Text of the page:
Sorry?  What are are you waiting for?
Espresso Mushroom Company products available online.
Did you read my blog post on the Rochelle Canteen at the ICA?

 

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Funerary Architecture

I do enjoy a tour of a cemetery or graveyard, and the funerary architecture is intriguing.  I can’t say I can claim the title of  Taphophile just yet, but I can see why people want to learn more about people no longer around.

I’ve written before about Highgate Cemetery, full of amazing architecture, fascinating stories and a place to find peace – for both the living and the dead.  Our tour guide touched upon the significance of the granite markers on the Victorian graves we passed and what the sculptured designs represented.  Of course, only the very rich could afford a lavish burial and it was an opportunity for families to really show how much their dearly departed meant to them, and of course how much money they had to those visiting.

So I took a few images at Highgate and illustrate their meaning here.

You’ll see quite a few Obelisks in the West Cemetery which became en vogue in the 19th Century. The classic style of a gently tapered column formed to make a sharp angle was replaced in mid-Victorian times with a style more similar to a church spire.  A symbol of eternal life, fertility, regeneration and resurrection.

Funerary Architecture

Urns represent death and the return of the body to dust.  A drapery or Pall expresses mourning, symbolic of the palls used to cover coffins in funerals.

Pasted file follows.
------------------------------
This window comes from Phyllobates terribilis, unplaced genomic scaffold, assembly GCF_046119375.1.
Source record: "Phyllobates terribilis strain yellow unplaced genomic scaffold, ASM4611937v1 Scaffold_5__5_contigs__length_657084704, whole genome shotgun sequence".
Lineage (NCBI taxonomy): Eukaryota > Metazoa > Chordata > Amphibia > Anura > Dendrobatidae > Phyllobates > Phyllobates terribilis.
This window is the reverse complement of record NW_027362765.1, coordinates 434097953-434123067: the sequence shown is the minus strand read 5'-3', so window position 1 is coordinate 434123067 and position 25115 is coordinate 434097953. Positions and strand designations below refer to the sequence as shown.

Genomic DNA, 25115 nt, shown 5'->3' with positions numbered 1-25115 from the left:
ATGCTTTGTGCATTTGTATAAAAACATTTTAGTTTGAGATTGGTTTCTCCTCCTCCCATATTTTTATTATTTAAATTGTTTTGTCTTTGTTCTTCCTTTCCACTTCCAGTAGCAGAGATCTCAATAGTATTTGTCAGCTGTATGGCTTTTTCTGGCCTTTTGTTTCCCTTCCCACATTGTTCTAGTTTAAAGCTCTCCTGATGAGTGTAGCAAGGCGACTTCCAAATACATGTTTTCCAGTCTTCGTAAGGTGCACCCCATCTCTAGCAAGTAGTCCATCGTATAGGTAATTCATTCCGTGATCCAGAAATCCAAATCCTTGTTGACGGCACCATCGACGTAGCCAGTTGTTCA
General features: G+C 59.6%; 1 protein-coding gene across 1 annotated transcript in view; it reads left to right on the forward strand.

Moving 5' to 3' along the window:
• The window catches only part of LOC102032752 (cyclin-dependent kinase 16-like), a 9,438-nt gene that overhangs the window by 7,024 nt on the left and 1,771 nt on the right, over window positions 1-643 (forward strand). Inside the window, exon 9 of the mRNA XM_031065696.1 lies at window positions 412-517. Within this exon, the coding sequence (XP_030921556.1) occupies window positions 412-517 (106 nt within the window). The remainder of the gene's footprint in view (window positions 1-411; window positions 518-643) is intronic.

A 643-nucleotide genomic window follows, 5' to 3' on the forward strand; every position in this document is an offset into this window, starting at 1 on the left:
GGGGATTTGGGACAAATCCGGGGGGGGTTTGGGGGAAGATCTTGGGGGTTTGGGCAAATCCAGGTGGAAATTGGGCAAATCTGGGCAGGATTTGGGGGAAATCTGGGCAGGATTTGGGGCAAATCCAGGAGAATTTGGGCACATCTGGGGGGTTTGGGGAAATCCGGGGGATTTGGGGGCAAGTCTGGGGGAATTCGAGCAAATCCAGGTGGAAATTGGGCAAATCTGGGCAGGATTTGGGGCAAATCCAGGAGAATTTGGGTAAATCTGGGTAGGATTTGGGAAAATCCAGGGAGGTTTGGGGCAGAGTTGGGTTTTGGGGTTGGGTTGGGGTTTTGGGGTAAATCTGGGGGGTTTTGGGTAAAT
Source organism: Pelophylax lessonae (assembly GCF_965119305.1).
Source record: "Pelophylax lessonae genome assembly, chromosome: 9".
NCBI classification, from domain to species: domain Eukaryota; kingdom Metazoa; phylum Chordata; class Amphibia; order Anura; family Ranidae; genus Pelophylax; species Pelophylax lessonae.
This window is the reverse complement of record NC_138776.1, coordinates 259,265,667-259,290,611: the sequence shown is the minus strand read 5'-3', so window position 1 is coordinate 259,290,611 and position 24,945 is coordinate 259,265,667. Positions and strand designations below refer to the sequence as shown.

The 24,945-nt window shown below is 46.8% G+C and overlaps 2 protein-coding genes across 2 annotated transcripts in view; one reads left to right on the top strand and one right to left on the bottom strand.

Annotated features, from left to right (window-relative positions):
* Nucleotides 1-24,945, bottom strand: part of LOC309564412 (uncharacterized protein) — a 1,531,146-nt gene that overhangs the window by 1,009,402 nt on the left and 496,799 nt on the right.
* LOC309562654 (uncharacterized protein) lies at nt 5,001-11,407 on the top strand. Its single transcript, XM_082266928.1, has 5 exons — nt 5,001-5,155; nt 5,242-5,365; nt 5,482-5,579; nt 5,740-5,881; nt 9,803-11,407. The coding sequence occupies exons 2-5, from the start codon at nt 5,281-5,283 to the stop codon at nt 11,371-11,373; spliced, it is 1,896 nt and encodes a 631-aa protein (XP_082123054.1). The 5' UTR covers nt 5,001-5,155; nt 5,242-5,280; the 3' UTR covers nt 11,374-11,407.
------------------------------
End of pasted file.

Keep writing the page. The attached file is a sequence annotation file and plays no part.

Funerary Architecture

A free-standing column symbolises the sky, God and deity in general.  A cut or broken column means that the life has been cut short.  A wreath over a column suggests victory over death.  Obviously evergreen means it won’t die and a circle of no beginning or end.

A plinth with three steps signifies faith, hope and charity.

Angels

Angels with wings are the messengers of God.  Outstretched wings are guiding the soul on the flight to Heaven.  A weeping Angel means an untimely death and is often found over a child’s grave.   A weeping Angel is also known as the Angel of Grief and shows mourning an untimely death.  An Angel with a trumpet symbolises the call to resurrection.  If one or two trumpets feature then it’s symbolic to the Day of Judgement.  An Angel blowing a horn is a representation of the Archangel Gabriel.  Carrying a child they’re being escorted to Heaven.  A flying Angel symbolises rebirth whilst an Angel with a sword: Justice.